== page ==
In other words, as Ms. Coletta suggested, it is in our enlightened self-interest to identify how this is a competitive advantage and as she said a few years ago in a presentation to New Memphis Institute, it’s also how our consumer behaviors can become economic opportunities.
We are unaware of any economic development sales brochure that tout our African American majority or that is based on a serious plan for how we can, as she said, “lean in” on our distinctiveness.
In a country becoming increasingly more diverse, there is opportunity to position Memphis as the future for the U.S. which means we are the perfect laboratory for innovation in urban strategies that expand opportunity and address concentrated poverty, economic segregation, regional growth, neighborhood revitalization, and more.
In her work at CEOs for Cities, Knight Foundation, and Kresge Foundation, Ms. Coletta’s work pioneered new research and new thinking on these issues and applied it in numerous cities. From where we sit, Memphis now has the opportunity to share what she’s learned, beginning with how public space can help transform a city’s national image and reputation.
A hot topic in business today is how diversity is a competitive edge. Several Memphis companies are leaders in this discussion, and it would be encouraging if they would step up to lead a similar discussion for our community.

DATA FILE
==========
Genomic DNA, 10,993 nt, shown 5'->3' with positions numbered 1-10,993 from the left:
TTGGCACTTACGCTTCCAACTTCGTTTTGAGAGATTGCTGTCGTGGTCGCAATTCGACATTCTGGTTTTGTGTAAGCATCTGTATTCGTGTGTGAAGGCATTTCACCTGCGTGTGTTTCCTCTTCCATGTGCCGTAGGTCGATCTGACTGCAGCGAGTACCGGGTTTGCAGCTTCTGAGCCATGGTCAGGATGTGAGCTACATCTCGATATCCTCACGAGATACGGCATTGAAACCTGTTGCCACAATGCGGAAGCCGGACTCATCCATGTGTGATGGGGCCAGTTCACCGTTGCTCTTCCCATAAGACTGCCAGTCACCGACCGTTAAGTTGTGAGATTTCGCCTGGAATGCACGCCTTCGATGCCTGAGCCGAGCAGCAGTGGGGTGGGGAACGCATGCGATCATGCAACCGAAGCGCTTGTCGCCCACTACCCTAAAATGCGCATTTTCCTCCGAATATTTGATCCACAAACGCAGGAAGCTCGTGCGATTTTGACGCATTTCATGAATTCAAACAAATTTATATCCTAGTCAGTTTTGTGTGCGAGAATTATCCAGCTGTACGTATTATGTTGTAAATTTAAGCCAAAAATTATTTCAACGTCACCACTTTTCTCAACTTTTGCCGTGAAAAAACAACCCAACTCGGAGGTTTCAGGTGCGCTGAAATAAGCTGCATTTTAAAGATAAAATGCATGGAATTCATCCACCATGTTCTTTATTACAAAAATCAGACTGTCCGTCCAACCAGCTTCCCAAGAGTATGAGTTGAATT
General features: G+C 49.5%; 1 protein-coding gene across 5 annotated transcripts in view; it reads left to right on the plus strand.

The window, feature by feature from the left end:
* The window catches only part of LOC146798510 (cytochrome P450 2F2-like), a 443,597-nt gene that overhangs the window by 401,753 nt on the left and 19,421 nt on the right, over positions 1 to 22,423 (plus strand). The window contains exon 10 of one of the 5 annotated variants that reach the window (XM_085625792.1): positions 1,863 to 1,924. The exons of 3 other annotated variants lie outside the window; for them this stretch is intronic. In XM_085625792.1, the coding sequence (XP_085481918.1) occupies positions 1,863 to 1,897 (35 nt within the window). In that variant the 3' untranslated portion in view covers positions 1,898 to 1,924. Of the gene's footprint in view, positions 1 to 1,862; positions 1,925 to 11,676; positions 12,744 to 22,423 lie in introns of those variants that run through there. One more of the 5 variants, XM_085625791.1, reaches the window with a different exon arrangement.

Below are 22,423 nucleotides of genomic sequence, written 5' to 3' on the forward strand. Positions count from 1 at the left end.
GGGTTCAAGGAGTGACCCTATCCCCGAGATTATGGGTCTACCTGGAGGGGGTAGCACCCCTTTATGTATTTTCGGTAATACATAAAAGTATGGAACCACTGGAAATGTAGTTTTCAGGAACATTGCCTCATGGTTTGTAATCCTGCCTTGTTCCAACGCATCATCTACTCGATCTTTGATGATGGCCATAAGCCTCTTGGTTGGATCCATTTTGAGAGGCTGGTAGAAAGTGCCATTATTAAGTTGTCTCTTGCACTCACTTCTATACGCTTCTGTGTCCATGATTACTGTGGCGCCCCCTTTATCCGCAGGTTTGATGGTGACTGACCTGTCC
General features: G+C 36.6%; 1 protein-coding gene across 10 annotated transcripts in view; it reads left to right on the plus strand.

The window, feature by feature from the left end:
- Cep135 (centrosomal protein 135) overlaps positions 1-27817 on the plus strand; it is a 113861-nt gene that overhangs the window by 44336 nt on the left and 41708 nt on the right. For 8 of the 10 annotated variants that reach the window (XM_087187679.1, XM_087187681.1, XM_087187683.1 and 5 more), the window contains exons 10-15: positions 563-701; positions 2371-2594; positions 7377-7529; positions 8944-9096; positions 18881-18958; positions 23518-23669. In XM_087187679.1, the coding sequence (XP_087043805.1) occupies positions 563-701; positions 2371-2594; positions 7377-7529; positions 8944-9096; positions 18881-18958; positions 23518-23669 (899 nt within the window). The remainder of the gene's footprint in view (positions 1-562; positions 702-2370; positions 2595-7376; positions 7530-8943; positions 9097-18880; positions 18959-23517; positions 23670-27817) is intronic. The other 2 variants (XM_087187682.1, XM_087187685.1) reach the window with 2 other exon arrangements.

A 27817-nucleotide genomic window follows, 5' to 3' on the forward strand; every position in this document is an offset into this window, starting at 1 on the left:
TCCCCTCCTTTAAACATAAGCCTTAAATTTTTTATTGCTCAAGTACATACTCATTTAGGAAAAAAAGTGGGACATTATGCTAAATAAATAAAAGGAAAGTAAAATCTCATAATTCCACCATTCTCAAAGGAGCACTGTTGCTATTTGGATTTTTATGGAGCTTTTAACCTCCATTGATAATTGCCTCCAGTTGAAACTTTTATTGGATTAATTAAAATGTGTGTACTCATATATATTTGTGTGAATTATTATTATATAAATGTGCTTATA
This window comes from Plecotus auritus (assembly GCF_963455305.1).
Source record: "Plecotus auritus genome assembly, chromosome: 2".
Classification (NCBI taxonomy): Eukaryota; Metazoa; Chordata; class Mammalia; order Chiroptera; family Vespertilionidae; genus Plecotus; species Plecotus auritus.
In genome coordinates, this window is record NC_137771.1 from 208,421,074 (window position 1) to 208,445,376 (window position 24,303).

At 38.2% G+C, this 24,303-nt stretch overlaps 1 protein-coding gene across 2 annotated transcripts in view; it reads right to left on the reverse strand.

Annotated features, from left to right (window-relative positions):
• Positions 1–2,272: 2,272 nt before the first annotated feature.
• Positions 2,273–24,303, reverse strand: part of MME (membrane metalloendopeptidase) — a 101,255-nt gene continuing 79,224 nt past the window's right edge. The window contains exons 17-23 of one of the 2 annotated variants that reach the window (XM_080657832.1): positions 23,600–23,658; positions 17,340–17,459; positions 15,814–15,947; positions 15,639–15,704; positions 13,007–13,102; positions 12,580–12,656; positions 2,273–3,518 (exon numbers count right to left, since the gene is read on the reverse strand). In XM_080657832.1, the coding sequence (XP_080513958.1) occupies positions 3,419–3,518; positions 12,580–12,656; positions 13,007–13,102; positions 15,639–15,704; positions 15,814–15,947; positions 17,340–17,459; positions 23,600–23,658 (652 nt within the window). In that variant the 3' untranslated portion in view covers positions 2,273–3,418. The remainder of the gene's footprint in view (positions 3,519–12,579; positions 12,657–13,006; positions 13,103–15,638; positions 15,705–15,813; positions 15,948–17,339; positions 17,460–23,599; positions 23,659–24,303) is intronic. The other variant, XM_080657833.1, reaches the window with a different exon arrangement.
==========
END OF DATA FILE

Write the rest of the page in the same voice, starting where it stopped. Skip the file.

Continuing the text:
It begins by directly attacking commonly held opinions that surface in so many public conversations, particularly that when we talk about black Memphians, we are talking about poverty. It’s worth remembering that for every African American living below the poverty line in Memphis, there are about three and a half who are not.
In speeches that she gave across the U.S. in recent years, Ms. Coletta often referred to the low expectations that comes with diverse urban areas. As she said, put the word “urban” in front of a noun and it reflects the low expectations held by many. For example, there is education, but say urban education and it becomes ominous. The same can be done with neighborhood, crime, and youth – urban neighborhood, urban crime, and urban youth.
Saying It Directly
In not stating forthrightly that our ambition is to be a national center of African American talent, we play into the hands of those who assume we cannot succeed. That why, the smartest thing is for us to walk toward, rather than try to ignore and deny, facts perceived as problems by others. In other words, we need to spotlight our wealth of African American talent, we need to invest in the next generation of talent in our classrooms today, and we need to make it a priority to close the income inequality gap.
We begin by saying it matters. That’s what cities like Bellevue, Washington, had done. There, local government embraced the changing face of the city and laid down a commitment to diversity in all of its policies and programs. To execute this ambition, it spotlighted specific service areas and developed recommendations for each that emerged from a citywide process.
Among the 60 recommendations was: “Invest in more public gathering spaces or ‘third places’ for people to connect, celebrate, and interact…(and) increase opportunity for cultural interaction and education.”
That’s also a prime reason for creating a great riverfront for Memphis. In order to break down barriers and demolish stereotypes, Memphians need special places like the six miles of interconnected parks and greenways on the riverfront.